Manningham Lane, a street in the industrial English city of Bradford, provides more of a snapshot of Ukrainian life than you might realize.
Winding its way from the city center, the typical Yorkshire road is crowded with 19th-Century sandstone townhouses, slotted against each other and glinting gold against the charcoal skies of northern England. Almost halfway up is number 118, a squat, semi-inconspicuous bookshop.
But 40-odd years ago, this was the Belle Vue Photography Studio, opened by B. Sandford Taylor, which rapidly became a hit with newly-arrived migrants, including Ukrainians, who settled in Bradford in the latter half of the 20th Century.
Bradford Ukrainian Community Centre. Photo credit: Nina Prodywus
Tucked away at the back of number 118 was a daylight studio, which – with its ubiquitous glass-plate bellows camera – went on to capture the daily lives of residents of Bradford in the 20th Century, including migrants who had come from Ukraine, Eastern Europe, the Caribbean and Asia. Many had their photographs taken there to be able to send back home, in order to demonstrate their new-found prosperity after moving to Britain.
When B. Sandford Taylor died in 1953, his genteel assistant Tony Walker took over, operating the studio in almost exactly the same way for another 20 years. The business eventually closed down in 1975, and Walker began to dispose of his negatives – but, by chance, the new owner of the premises realized the unique value of the collection. A salvation operation with Bradford Museums and Galleries was organized and, in total, 17,481 images were saved from destruction, of which 10,600 have recently been digitized – a bevy of debonair young men and stylish women, occasionally in traditional dress or work uniforms, with their polished post-war style quiffs and bouffant curls glinting under the sunlight.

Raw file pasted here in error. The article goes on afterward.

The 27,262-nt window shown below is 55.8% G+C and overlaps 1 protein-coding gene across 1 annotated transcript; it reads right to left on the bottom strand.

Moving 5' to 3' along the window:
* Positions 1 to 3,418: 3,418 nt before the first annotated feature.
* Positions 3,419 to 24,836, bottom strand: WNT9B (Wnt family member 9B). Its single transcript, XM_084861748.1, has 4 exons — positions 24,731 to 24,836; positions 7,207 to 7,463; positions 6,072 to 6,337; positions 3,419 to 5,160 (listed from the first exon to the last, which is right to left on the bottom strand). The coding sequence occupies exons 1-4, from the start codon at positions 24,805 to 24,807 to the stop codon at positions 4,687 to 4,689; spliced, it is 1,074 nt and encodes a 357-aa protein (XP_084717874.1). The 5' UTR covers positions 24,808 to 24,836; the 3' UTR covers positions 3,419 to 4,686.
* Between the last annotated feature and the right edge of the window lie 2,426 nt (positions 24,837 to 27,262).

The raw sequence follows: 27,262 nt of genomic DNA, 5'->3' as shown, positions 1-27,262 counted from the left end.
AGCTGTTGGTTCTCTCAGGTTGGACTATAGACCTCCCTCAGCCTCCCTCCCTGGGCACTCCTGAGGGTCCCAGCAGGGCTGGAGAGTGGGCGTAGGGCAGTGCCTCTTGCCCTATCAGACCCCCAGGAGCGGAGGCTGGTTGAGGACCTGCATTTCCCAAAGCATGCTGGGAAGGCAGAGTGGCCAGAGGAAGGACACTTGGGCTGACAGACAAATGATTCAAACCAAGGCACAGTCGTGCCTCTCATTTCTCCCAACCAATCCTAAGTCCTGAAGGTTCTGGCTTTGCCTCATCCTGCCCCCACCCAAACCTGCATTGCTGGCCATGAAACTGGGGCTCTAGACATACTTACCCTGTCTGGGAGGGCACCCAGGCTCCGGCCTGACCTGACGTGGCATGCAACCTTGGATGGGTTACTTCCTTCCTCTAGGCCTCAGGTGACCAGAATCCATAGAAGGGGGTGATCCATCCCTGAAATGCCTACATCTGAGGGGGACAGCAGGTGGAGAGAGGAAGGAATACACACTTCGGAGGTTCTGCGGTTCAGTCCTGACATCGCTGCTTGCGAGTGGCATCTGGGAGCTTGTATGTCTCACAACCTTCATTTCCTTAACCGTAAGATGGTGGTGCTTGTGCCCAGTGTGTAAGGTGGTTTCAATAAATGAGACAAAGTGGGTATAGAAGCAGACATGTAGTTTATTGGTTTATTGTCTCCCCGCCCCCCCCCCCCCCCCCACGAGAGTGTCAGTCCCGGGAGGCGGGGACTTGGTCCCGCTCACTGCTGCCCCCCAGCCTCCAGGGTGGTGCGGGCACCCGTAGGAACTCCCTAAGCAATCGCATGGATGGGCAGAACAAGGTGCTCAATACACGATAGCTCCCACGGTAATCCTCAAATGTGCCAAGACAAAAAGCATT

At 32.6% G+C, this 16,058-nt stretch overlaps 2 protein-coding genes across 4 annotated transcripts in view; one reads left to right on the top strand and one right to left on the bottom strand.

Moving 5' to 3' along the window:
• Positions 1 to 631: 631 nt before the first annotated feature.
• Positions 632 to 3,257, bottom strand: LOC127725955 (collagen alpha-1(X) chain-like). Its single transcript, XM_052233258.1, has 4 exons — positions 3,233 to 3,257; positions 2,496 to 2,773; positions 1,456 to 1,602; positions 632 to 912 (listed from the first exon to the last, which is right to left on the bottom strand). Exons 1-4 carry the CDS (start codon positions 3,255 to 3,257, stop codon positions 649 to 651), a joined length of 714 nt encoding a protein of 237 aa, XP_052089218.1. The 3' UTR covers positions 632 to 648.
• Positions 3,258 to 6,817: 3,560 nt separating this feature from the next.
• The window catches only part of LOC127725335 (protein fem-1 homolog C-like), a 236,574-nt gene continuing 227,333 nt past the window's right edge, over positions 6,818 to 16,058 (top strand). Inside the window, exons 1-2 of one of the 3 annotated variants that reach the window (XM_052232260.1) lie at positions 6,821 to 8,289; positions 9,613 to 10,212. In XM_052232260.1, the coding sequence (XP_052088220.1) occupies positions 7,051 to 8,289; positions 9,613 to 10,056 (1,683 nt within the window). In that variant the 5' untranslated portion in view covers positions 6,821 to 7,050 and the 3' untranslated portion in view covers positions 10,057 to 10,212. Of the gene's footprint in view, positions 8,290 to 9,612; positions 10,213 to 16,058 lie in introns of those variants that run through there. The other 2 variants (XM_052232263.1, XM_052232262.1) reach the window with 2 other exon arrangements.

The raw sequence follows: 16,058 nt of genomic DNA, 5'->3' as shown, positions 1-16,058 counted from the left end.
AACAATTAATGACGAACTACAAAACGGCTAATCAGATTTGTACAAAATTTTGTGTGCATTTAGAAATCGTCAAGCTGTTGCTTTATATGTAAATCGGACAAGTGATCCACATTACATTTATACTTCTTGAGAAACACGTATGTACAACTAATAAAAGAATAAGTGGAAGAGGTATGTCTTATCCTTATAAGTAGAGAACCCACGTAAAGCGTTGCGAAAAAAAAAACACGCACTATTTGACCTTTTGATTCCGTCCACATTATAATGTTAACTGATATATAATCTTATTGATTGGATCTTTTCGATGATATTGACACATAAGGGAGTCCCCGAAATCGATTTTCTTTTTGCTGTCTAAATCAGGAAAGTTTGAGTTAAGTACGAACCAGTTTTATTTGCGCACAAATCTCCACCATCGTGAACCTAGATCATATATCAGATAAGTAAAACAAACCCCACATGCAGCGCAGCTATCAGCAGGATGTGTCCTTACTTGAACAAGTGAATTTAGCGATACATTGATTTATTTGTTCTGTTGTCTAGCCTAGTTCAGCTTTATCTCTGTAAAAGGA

Yet, until recently, almost all of the names of those featured in the photographs – including those of the city’s Ukrainian community – were unknown.
“One major difficulty is that very little information accompanied the images when the collection was acquired in the 1980s,” explains John Ashton, Photo Archive Assistant at Bradford Museums Photo Archive.
Although quite a number of people have come forward over the years, we are only scratching the surface in terms of putting names to the images.
And efforts to discover the details behind the photographs recently led to a small number from the collection being taken to display at Bradford’s Ukrainian Community Centre, a bastion of Ukrainian life in the industrial city, in the hope that faces would be recognized.
“The Ukrainian Community Centre has been and still is very important as a way to connect people of Ukrainian descent with their roots,” explains Orysia Chymera, Chair of the Bradford Branch of the Association of Ukrainians in Great Britain (AUGB).
This was particularly important to post war immigrants who arrived in Bradford with no family, so the Ukrainian Community became their extended family.
Ukrainians who ended up in Bradford following the war included those in the armed forces, and people of Ukrainian origins who had become Displaced Persons. The Bradford branch of the AUGB was one of the first local organizations to be created, and provided a much-needed center for the Ukrainian community – who, Chymera admits, were often labeled "bloody foreigners" by the native Bradford population.